It is not too late to change course. Society can certainly reclaim the priorities of the education system, and rehabilitate the humanities. We can teach compassion, empathy, and understanding. Indeed, we are born with these sentiments (even babies demonstrate empathy, and do things to make others happy), but many of us train it away during our upbringing and education. This is why the conventional education system (designed during the Industrial Revolution), itself won’t cut it, and why I highlight the need for a holistic education when discussing the redemption of our democracies. Education is the key, but it must encompass the nurturing of empathy and compassion.
The Opposite of Love is not Hate, it’s Indifference – Elie Wiesel
Nobel Laureate and Holocaust survivor Elie Wiesel best explained this by pointing out that the Germans, during the time of the Holocaust, were some of the best and most educated in the world. Despite their education they were still able to carry out mass atrocities and genocide. This proves that the state, as well as science and education, can be used in the service of evil, while the population at large is either blind to its own malice or has rationalized it away. Why it is so fundamentally important to develop a critical awareness that will encourage others to question their own actions and motivations objectively, while allowing for compassion and empathy to flourish.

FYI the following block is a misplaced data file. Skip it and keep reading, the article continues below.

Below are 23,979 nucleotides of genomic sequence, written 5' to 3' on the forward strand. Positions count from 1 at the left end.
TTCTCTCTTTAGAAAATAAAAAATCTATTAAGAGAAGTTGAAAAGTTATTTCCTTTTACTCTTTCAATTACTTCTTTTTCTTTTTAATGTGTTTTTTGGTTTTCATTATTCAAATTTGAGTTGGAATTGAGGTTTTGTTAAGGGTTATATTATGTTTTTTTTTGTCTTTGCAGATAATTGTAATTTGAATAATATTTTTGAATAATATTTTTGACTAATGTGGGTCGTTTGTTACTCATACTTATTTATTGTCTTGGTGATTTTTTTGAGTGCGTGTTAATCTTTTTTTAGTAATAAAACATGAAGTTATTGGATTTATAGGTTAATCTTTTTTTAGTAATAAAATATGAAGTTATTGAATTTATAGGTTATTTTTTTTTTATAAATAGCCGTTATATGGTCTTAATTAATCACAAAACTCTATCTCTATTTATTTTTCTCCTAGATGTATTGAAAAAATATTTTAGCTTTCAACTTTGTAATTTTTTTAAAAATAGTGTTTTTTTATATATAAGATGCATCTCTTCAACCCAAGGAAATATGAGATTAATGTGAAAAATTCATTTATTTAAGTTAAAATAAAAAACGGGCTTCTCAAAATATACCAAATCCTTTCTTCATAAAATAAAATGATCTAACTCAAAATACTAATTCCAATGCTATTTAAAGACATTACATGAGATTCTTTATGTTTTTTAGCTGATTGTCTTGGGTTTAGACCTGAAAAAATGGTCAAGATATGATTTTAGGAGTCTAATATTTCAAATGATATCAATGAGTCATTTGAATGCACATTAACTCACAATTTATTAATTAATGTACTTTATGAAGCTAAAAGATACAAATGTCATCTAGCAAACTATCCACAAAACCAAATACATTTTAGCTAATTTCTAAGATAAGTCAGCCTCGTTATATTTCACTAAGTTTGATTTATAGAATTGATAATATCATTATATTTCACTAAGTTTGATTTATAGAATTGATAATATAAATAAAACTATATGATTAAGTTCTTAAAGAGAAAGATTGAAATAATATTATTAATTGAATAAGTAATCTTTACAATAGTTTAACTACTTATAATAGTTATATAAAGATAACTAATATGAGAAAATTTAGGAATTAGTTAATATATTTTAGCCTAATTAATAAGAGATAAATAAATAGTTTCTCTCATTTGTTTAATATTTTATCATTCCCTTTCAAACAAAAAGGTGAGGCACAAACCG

The responsibility for educating ourselves and our children need not be left to the state. Public education can certainly be a force for good, but parents and guardians also need to participate, encourage, guide and teach. We need to share our stories with each other, and support our friends and neighbors as best we can. Through the application of critical thinking and mindfulness, we can absolutely enrich ourselves, broaden our understanding, and acknowledge our shared humanity. We can gain inspiration and motivation from one another, and together save our democracies and our planet.